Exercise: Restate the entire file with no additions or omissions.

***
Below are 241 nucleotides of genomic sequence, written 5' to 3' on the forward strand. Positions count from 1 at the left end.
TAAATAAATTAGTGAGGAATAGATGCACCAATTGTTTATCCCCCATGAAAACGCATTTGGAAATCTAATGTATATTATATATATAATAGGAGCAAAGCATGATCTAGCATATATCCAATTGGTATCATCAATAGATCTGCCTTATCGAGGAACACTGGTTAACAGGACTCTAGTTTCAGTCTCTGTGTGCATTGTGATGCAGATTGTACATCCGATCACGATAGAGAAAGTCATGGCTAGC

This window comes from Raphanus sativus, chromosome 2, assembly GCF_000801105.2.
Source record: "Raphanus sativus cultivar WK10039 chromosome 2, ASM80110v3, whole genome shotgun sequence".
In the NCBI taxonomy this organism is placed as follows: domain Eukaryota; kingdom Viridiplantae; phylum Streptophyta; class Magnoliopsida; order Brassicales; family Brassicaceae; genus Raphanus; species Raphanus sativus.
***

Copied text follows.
Below are 241 nucleotides of genomic sequence, written 5' to 3' on the forward strand. Positions count from 1 at the left end.
TAAATAAATTAGTGAGGAATAGATGCACCAATTGTTTATCCCCCATGAAAACGCATTTGGAAATCTAATGTATATTATATATATAATAGGAGCAAAGCATGATCTAGCATATATCCAATTGGTATCATCAATAGATCTGCCTTATCGAGGAACACTGGTTAACAGGACTCTAGTTTCAGTCTCTGTGTGCATTGTGATGCAGATTGTACATCCGATCACGATAGAGAAAGTCATGGCTAGC

This window comes from Raphanus sativus, chromosome 2, assembly GCF_000801105.2.
Source record: "Raphanus sativus cultivar WK10039 chromosome 2, ASM80110v3, whole genome shotgun sequence".
In the NCBI taxonomy this organism is placed as follows: domain Eukaryota; kingdom Viridiplantae; phylum Streptophyta; class Magnoliopsida; order Brassicales; family Brassicaceae; genus Raphanus; species Raphanus sativus.